Top 6 Best Fruits for a Low Carb Diet

Looking for the Top 6 Best Fruits for a Low Carb Diet? What…you can’t have any fruit on a low carb diet?

If you think sticking to a low carb diet plan means shunning fruit, you’re not alone. In a survey, 30% of low carb dieters said they had reduced their fruit intake and 14% had stopped eating fruit altogether. This means roughly 11 million Americans have dropped some essential nutrients from their diets.

Eliminating fruits is a common misconception. Fruits, especially the ones below, will provide building-block nutrients in your diet while not raising your blood sugar, AND they provide an excellent source of fiber.

Which fruit packs the biggest nutrition punch? It’s the lowly Kiwi! So be sure and include 1 cup of fruit a day in your low carb diet plan.

Here’s my Top 6 Best Fruits for a Low Carb Diet and their carb count per one cup serving:

KIWI 14gm

AVOCADO 12gm

PAPAYA 14gm

CANTALOUPE 18gm

STRAWBERRIES 11gm

GRAPEFRUIT12gm

See? Now wasn’t that easy and tasty? It’s no problem having fruit on a low carb diet if you choose wisely.


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Rebound Weight Gain for Yo-Yo Dieters

New Study Explains Rebound Weight Gain

You read the title correctly. In a study published in the American
Journal of Human Biology, researchers studied the sad irony of obesity
in developing food-starved nations. “In the same household, you can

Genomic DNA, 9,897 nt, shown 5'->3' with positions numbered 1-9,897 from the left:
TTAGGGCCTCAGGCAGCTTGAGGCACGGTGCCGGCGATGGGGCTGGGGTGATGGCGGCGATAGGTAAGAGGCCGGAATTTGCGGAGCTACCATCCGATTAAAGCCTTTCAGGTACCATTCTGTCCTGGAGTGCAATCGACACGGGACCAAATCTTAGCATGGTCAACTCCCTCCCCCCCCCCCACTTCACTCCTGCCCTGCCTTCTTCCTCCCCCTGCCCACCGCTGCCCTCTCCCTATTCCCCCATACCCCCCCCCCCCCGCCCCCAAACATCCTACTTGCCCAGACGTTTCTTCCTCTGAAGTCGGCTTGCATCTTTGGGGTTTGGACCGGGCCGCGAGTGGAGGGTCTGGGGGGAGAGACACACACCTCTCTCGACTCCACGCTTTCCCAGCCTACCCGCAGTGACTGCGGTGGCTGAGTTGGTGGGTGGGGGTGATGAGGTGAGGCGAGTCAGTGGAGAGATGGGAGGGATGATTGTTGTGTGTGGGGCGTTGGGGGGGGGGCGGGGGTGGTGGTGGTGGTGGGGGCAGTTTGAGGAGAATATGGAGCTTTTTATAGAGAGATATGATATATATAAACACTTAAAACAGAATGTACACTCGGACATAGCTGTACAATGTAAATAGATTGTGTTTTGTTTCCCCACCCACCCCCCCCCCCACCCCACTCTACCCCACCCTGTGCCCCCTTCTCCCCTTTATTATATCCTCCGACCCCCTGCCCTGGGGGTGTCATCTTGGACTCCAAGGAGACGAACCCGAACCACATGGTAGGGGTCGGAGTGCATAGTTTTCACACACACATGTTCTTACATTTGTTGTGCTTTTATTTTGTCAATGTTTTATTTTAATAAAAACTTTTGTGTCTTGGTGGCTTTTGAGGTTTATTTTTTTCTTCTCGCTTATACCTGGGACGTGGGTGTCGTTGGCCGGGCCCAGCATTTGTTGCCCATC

have a chubby kid and a starving kid,” , the lead researcher, stated.

He argues that obesity in developing nations is a result of the body’s
attempts to cope with childhood malnourishment. The phenomena is similar
to yo-yo dieting, where dieters who have deprived themselves gain weight
at faster rates than non-dieters when they begin eating normally again.

Under normal nutritional conditions, humans only absorb about 80 percent
of the nutrients from the food they eat, and the rest of the nutrients
pass through the body. But when deprived of nourishment, the body becomes
a super efficient machine, Frisancho said, pulling all the nutrients
from the food for energy. Further, because humans need a certain percentage
of body fat reserves to stay alive and because it takes more work for
the body to burn fat than carbohydrate, the body in starvation mode
learns to burn carbohydrate for energy and to store fat, rather than
to use the energy for growth.

I have never been a fan of induction stages of dieting, which are often
prolonged beyond the first two weeks of any diet. As demonstrated in
this article, continuous restriction of carbohydrates will only result
in rebound weight gain. That’s why it’s so important to choose the RIGHT
carbs to eat and to maintain a healthy ratio of about 35% of your diet
as high fiber, low glycemic carbs if you want to prevent rebound weight
gain when aiming for a maintenance, healthy diet.

Reduced rate of fat oxidation: a metabolic pathway to obesity in the
developing nations,

Am J Hum Biol. 2003 Jul-Aug;15(4):522-32.


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